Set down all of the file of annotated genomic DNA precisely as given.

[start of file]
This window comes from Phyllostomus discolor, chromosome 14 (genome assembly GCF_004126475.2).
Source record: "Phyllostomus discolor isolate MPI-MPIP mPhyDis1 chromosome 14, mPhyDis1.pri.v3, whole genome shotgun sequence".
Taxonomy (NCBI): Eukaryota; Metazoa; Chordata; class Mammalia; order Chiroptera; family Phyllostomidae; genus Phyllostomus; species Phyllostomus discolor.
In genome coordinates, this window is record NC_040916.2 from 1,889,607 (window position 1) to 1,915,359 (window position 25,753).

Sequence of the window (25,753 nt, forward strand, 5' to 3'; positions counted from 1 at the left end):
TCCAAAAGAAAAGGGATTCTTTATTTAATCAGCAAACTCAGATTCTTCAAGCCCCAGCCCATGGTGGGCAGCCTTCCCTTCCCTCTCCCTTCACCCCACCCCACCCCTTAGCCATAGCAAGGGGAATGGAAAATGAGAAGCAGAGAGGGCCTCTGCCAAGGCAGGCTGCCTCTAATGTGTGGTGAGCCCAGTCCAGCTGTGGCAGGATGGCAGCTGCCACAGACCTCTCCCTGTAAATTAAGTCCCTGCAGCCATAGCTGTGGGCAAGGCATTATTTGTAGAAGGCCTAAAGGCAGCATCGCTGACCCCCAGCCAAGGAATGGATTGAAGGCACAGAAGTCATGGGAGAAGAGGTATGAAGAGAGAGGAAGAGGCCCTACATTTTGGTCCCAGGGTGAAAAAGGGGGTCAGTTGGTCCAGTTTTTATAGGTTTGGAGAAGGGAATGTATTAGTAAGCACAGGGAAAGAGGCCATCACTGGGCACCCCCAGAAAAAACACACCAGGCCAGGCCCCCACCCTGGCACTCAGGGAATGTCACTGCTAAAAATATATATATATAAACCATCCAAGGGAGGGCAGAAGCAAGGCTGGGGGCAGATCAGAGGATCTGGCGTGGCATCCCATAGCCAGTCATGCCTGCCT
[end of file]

This window comes from Phyllostomus discolor, chromosome 14 (genome assembly GCF_004126475.2).
Source record: "Phyllostomus discolor isolate MPI-MPIP mPhyDis1 chromosome 14, mPhyDis1.pri.v3, whole genome shotgun sequence".
Taxonomy (NCBI): Eukaryota; Metazoa; Chordata; class Mammalia; order Chiroptera; family Phyllostomidae; genus Phyllostomus; species Phyllostomus discolor.
In genome coordinates, this window is record NC_040916.2 from 1,889,607 (window position 1) to 1,915,359 (window position 25,753).

Sequence of the window (25,753 nt, forward strand, 5' to 3'; positions counted from 1 at the left end):
TCCAAAAGAAAAGGGATTCTTTATTTAATCAGCAAACTCAGATTCTTCAAGCCCCAGCCCATGGTGGGCAGCCTTCCCTTCCCTCTCCCTTCACCCCACCCCACCCCTTAGCCATAGCAAGGGGAATGGAAAATGAGAAGCAGAGAGGGCCTCTGCCAAGGCAGGCTGCCTCTAATGTGTGGTGAGCCCAGTCCAGCTGTGGCAGGATGGCAGCTGCCACAGACCTCTCCCTGTAAATTAAGTCCCTGCAGCCATAGCTGTGGGCAAGGCATTATTTGTAGAAGGCCTAAAGGCAGCATCGCTGACCCCCAGCCAAGGAATGGATTGAAGGCACAGAAGTCATGGGAGAAGAGGTATGAAGAGAGAGGAAGAGGCCCTACATTTTGGTCCCAGGGTGAAAAAGGGGGTCAGTTGGTCCAGTTTTTATAGGTTTGGAGAAGGGAATGTATTAGTAAGCACAGGGAAAGAGGCCATCACTGGGCACCCCCAGAAAAAACACACCAGGCCAGGCCCCCACCCTGGCACTCAGGGAATGTCACTGCTAAAAATATATATATATAAACCATCCAAGGGAGGGCAGAAGCAAGGCTGGGGGCAGATCAGAGGATCTGGCGTGGCATCCCATAGCCAGTCATGCCTGCCT